By Aditya Chamaria,
The travel and tourism industry represents 8% of the GDP and an equal volume of jobs; look at the weight to which this industry has been subjected; losses have reached nearly Rs. 200-500 crores, over the past two years. In the midst of these trials and tribulations, comes the announcement by the Minister of Finance specifically targeting a section of travel and tourism actors that includes tour guides (TG) and tour operators and travel agents (TTS). This statement comes as a recognition by the government of the challenges facing the sector. However, the range of companies involved in the industry in particular is wide and remains unhappy with the blow dealt by the two waves of the pandemic.
The travel and tourism industry is widely spread across a variety of segments, including airlines, hospitality, IATA agents, cable cars, travel groups, and more. Much of them have had incredibly low incomes since the pandemic hit. This makes the need of the hour to be increased in the amount of support offered to tourism service providers, and it should be somewhat aligned with company size, turnover and employment opportunities. offered.
The issuance of free 5 lakh visas will certainly boost stakeholder morale and have positive effects on associated businesses, only when India’s positioning as a safer tourist destination is promoted on the global front. This seems like a far-fetched proposition as the nation has just emerged from Wave 2, and the fear of Wave 3 lurks behind it, as medical experts suggest. The extended loan benefits are only expected to benefit a portion of registered travel and tourism players, but interest rates remain a concern.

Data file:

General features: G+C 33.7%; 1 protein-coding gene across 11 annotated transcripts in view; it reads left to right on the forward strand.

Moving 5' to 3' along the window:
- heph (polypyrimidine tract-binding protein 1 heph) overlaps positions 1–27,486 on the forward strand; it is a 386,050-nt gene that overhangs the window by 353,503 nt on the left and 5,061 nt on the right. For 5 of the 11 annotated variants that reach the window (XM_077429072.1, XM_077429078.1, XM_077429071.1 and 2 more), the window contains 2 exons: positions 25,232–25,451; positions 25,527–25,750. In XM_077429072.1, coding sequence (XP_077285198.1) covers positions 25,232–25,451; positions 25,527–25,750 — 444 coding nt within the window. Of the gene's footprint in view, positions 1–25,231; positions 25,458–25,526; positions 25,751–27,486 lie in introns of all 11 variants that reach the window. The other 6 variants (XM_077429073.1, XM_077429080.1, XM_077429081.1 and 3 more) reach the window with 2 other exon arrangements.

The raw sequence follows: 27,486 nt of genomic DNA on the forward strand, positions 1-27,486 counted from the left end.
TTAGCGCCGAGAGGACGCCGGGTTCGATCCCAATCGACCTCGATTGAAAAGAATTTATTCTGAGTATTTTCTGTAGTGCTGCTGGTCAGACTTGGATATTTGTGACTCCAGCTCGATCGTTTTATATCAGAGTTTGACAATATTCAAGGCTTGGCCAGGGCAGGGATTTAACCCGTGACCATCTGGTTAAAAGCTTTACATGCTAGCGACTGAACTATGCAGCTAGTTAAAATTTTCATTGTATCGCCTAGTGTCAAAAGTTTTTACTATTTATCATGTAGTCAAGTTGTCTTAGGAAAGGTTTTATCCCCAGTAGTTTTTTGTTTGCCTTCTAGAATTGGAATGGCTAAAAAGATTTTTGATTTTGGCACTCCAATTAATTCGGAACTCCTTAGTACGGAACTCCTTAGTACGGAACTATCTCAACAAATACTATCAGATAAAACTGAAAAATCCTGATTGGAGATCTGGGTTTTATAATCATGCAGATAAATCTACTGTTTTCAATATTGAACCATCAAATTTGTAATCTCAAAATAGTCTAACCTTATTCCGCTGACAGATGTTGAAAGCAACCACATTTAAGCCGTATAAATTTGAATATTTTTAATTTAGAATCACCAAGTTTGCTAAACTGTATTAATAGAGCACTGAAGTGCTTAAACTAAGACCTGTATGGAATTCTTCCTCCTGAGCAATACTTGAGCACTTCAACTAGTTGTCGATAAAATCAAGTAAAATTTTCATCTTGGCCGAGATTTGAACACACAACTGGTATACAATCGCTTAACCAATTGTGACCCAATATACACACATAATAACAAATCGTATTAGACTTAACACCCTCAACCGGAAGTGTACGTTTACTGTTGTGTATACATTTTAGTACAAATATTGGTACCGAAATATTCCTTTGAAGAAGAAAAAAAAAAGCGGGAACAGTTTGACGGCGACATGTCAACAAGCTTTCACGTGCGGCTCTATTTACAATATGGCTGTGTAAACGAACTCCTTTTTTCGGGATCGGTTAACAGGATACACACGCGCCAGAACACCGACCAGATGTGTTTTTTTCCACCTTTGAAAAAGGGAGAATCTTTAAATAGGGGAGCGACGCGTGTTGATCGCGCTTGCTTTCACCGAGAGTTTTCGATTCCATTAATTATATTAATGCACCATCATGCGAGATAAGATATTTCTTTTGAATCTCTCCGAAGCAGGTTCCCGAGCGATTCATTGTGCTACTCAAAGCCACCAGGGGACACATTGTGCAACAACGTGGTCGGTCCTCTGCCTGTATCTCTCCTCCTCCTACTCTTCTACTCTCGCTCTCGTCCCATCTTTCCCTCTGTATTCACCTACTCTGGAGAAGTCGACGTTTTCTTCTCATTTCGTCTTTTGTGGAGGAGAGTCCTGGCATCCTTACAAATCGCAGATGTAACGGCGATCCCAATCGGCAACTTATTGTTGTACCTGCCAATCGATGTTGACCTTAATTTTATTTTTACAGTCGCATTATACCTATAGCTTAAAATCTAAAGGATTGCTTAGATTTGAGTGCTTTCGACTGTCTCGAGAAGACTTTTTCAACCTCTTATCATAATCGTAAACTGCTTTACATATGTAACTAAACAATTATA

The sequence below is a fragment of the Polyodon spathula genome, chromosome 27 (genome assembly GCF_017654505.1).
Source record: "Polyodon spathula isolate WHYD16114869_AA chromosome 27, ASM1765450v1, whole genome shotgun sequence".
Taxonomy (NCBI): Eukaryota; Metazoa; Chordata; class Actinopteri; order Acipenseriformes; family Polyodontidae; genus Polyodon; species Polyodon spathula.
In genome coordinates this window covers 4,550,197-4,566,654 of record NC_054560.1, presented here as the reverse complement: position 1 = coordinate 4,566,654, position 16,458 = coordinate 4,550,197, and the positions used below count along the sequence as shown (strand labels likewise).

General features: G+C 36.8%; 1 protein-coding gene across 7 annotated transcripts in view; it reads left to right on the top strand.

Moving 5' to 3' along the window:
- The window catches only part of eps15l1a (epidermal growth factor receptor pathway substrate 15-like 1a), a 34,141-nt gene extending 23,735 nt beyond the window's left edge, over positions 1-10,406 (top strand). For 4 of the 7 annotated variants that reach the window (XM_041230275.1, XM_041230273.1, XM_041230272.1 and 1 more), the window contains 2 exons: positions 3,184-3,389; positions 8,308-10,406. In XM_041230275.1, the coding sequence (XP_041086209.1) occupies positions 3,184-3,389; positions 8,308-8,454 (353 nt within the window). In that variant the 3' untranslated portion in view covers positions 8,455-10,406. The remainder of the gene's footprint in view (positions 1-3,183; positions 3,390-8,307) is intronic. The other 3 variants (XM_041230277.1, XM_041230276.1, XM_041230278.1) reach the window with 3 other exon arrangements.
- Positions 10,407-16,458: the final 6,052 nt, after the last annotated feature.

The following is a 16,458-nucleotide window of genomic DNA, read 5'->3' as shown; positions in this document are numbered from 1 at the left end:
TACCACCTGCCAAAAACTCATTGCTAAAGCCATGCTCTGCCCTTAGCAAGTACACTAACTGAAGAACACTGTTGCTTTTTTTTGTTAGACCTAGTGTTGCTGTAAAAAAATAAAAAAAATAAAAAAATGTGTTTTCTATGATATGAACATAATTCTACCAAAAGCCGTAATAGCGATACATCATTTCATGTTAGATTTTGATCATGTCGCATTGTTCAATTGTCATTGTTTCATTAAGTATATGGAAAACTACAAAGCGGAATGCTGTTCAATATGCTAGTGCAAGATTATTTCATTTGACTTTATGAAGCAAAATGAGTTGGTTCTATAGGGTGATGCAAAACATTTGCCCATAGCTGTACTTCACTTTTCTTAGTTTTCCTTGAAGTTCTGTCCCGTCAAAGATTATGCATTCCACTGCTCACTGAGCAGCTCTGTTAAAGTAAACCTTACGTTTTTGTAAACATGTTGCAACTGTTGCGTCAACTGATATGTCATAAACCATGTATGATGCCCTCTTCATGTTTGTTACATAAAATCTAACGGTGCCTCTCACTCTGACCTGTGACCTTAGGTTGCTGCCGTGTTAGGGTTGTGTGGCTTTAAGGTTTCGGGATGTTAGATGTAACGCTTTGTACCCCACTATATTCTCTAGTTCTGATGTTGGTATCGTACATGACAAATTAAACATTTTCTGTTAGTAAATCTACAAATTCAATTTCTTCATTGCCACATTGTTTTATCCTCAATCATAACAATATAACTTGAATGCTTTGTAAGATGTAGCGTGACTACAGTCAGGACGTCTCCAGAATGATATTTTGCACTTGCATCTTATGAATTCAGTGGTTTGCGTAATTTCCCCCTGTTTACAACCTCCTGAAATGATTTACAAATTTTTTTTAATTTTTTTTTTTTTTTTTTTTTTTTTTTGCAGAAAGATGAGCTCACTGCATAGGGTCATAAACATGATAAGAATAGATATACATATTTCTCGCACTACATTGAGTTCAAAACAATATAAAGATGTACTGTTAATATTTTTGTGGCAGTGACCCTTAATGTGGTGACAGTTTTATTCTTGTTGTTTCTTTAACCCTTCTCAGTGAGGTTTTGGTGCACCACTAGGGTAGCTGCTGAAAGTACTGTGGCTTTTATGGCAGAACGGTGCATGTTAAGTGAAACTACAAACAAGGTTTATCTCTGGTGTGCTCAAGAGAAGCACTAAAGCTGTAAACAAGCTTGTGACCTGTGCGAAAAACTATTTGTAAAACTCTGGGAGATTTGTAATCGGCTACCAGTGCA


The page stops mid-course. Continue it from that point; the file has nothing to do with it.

The easing was expected in the form of cash payments, or relief grants rather than government guaranteed loans. Since stakeholders are already burdened with additional costs due to the closure of business activities, only a few would be interested in increasing the burden on their finances by applying for a loan. One of these associated segments, cable cars and cable cars, employ a variety of skilled and unskilled workers at their project sites. The cable car industry has long called for the GST on cable cars to be reduced, so that it can be brought up to par with other commuting options in the travel and tourism industry. Another suggestion from the cable car industry has been easing loan repayment and speeding up the process of disbursing funds for government funded projects.
Looking at the current state of the economy and businesses, we understand that the authorities and the Ministry of Finance operate under many constraints and constraints. However, genuine and experienced domestic actors who paid their taxes on time rightly deserve some sort of financial boost or SOPs that help them get back on their feet and improve their chances of providing and sustaining employment opportunities. generated and created by them over many years. This will certainly make the goal of reviving the travel and tourism industry achievable and substantial.
(The author is the Managing Director of Damodar Ropeways & Infra Limited. Opinions expressed are personal and do not reflect the official position or policy of Financial Express Online.)